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Your Hogwarts Acceptance Letter Got Lost in the Mail

ATTEMPT REDELIVERY

By Kishan BaskaranPublished 2 years ago 7 min read
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Hogwarts acceptance letter envelope sealed with purple wax and the school's crest

During the winter holidays one year, I learned that quite a few of my friends rewatch the Harry Potter series. This was an intentional act to take them back to their childhood when things were much simpler, and they experienced pure joy following the series. For many it was what made reading fun to them, and although it may not be their favourite book anymore, the characters, plot and inside jokes have become unforgettable trivia that they still reference to this day. Knowing that the following year, we would be turning 22, I decided that I would take this opportunity to finally read the entire series and present my best friend with their own Hogwarts acceptance letter. In the story, the letters were originally sent out to children when they turned 11, so it seemed quite fitting that there would have been an attempt at redelivery, when most of them were finishing up their post-secondary education. Some of my friends had even joked that they would have totally dropped their current studies to attend Hogwarts if given the chance, so I knew I was on the right track with this creative project. Although they would have been a mature student in age, their curiosity and love of magical things would make them fit right in. I was quite excited to have an art project to work on as and looking forward to witnessing the joy they would experience having a childhood dream fulfilled.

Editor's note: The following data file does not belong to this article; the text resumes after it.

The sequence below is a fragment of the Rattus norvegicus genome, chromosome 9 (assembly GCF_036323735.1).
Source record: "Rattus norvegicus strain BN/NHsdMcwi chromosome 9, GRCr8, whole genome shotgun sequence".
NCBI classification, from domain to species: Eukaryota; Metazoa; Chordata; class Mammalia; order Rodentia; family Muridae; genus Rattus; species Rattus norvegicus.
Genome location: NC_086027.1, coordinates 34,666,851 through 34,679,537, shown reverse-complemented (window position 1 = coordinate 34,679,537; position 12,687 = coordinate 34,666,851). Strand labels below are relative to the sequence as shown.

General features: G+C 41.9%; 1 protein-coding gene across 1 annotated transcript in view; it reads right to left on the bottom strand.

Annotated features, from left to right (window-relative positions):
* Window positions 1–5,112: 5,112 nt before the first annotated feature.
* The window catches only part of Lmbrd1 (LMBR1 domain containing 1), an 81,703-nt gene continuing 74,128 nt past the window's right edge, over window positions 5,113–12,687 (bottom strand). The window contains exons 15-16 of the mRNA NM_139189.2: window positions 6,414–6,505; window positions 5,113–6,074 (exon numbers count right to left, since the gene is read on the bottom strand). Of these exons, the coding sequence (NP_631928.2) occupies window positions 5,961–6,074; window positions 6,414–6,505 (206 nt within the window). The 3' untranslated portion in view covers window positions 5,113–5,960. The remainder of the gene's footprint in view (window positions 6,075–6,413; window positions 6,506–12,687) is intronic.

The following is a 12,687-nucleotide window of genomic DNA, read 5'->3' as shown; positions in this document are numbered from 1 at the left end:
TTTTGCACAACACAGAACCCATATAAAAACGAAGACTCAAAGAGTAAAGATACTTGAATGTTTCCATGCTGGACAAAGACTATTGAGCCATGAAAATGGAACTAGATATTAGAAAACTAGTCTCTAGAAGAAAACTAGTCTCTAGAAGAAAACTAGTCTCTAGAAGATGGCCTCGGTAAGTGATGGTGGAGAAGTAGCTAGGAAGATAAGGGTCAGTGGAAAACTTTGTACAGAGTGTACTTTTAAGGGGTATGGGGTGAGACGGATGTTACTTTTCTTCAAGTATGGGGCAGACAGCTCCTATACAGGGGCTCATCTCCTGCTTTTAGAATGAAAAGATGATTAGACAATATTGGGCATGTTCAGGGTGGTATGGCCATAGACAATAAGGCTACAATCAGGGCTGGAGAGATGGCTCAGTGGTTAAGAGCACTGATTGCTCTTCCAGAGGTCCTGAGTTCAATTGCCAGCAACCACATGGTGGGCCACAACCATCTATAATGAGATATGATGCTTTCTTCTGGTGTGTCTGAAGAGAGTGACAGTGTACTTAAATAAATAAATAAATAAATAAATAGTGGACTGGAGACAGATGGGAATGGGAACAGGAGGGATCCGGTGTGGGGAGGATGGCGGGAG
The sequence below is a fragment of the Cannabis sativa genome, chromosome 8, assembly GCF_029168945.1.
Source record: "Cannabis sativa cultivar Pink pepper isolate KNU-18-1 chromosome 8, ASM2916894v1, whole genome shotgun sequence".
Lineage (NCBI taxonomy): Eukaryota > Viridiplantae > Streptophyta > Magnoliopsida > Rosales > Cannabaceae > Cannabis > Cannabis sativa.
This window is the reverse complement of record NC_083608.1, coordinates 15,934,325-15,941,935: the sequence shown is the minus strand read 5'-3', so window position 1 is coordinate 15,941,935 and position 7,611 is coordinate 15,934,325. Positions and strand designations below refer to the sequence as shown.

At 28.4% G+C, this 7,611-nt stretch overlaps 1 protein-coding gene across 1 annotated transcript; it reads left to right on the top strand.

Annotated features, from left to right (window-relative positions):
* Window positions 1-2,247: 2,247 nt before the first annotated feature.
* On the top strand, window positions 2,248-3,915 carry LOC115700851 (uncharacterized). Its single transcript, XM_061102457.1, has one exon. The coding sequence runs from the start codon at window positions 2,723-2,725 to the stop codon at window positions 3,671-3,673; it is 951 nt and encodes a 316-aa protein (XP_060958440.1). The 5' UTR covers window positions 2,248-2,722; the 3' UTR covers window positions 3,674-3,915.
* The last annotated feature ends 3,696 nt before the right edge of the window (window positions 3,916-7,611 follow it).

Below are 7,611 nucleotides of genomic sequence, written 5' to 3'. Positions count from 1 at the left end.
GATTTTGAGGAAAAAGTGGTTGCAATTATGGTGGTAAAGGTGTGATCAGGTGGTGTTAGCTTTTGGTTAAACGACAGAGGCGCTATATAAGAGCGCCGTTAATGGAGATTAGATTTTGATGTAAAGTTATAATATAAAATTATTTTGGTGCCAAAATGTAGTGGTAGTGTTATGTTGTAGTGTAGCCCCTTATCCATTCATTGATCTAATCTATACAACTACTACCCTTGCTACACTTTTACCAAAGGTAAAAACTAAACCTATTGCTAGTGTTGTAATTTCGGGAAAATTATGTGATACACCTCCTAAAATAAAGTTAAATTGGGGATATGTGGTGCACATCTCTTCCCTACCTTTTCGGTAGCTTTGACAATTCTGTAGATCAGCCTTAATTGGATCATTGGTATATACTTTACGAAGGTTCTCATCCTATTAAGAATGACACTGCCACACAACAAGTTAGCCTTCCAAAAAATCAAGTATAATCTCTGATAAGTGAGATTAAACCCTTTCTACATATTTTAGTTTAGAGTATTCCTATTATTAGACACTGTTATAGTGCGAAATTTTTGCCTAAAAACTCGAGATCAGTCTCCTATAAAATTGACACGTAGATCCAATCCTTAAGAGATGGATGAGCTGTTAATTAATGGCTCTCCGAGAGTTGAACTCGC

This seemed like the perfect opportunity for me. I had never read the Harry Potter series before, but I had watched all the movies. To the dismay of my friends, I was missing out crucial plot devices and character development that the movies just couldn’t capture right. Additionally, I wanted to work on my calligraphy, a skill I was developing because of how bad my chicken scratch writing was – I even had trouble reading my own notes and that was too problematic. To begin, I knew I had to get the details of the letter right. Online sources gave me conflicting results, so I knew I had to read the books to be accurate. To be quite honest, I found my answers regarding the acceptance letters in the early chapters of the first book, but I was too into the story to stop there. As such, all my free time was consumed reading the series and I managed to complete it all in a few months. One of my personal challenges is that I like to know absolutely everything about a project and plan out all the details I want to take on before starting it. Having read the series completely for the first time, I did quite enjoy it, but the fandom around it didn’t make all too much sense to me at this point in my life. Maybe I just missed the world it would have opened me up to during my childhood. Reading the rest of series didn't do much except expand my own knowledge of the characters and the story line, material that I couldn’t really use in the acceptance letters.

Hogwarts acceptance letter envelope "stamped" with "ATTEMPT REDELIVERY